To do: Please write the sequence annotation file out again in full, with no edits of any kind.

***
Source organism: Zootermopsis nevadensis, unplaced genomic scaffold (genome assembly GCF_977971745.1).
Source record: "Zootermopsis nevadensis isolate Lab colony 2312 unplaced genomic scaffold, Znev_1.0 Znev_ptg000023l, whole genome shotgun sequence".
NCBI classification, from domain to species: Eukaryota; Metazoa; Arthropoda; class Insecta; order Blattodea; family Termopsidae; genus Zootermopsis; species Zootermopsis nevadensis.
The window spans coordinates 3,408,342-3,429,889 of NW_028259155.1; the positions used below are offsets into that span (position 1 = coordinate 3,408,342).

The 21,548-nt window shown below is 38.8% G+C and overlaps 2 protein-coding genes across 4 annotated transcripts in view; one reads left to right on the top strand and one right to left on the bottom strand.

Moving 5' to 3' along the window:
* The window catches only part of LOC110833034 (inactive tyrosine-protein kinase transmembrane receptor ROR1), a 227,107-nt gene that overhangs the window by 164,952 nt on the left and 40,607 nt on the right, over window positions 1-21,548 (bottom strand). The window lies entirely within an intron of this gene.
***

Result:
Source organism: Zootermopsis nevadensis, unplaced genomic scaffold (genome assembly GCF_977971745.1).
Source record: "Zootermopsis nevadensis isolate Lab colony 2312 unplaced genomic scaffold, Znev_1.0 Znev_ptg000023l, whole genome shotgun sequence".
NCBI classification, from domain to species: Eukaryota; Metazoa; Arthropoda; class Insecta; order Blattodea; family Termopsidae; genus Zootermopsis; species Zootermopsis nevadensis.
The window spans coordinates 3,408,342-3,429,889 of NW_028259155.1; the positions used below are offsets into that span (position 1 = coordinate 3,408,342).

The 21,548-nt window shown below is 38.8% G+C and overlaps 2 protein-coding genes across 4 annotated transcripts in view; one reads left to right on the top strand and one right to left on the bottom strand.

Moving 5' to 3' along the window:
* The window catches only part of LOC110833034 (inactive tyrosine-protein kinase transmembrane receptor ROR1), a 227,107-nt gene that overhangs the window by 164,952 nt on the left and 40,607 nt on the right, over window positions 1-21,548 (bottom strand). The window lies entirely within an intron of this gene.